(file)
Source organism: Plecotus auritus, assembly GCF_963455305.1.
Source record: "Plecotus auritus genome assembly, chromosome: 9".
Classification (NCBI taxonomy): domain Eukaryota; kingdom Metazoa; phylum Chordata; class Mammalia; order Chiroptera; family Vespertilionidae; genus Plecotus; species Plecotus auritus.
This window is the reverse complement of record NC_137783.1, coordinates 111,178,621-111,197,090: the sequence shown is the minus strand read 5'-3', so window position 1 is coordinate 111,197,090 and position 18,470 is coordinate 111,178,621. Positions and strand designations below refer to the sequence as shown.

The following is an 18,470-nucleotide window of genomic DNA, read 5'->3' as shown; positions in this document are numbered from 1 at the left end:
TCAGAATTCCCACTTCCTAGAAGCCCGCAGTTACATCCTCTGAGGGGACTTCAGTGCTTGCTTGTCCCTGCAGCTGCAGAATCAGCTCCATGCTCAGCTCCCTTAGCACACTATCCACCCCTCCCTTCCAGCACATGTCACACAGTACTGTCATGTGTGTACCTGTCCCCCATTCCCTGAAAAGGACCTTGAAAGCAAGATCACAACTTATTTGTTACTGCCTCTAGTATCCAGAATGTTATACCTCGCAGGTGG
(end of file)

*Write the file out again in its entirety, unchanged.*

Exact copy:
Source organism: Plecotus auritus, assembly GCF_963455305.1.
Source record: "Plecotus auritus genome assembly, chromosome: 9".
Classification (NCBI taxonomy): domain Eukaryota; kingdom Metazoa; phylum Chordata; class Mammalia; order Chiroptera; family Vespertilionidae; genus Plecotus; species Plecotus auritus.
This window is the reverse complement of record NC_137783.1, coordinates 111,178,621-111,197,090: the sequence shown is the minus strand read 5'-3', so window position 1 is coordinate 111,197,090 and position 18,470 is coordinate 111,178,621. Positions and strand designations below refer to the sequence as shown.

The following is an 18,470-nucleotide window of genomic DNA, read 5'->3' as shown; positions in this document are numbered from 1 at the left end:
TCAGAATTCCCACTTCCTAGAAGCCCGCAGTTACATCCTCTGAGGGGACTTCAGTGCTTGCTTGTCCCTGCAGCTGCAGAATCAGCTCCATGCTCAGCTCCCTTAGCACACTATCCACCCCTCCCTTCCAGCACATGTCACACAGTACTGTCATGTGTGTACCTGTCCCCCATTCCCTGAAAAGGACCTTGAAAGCAAGATCACAACTTATTTGTTACTGCCTCTAGTATCCAGAATGTTATACCTCGCAGGTGG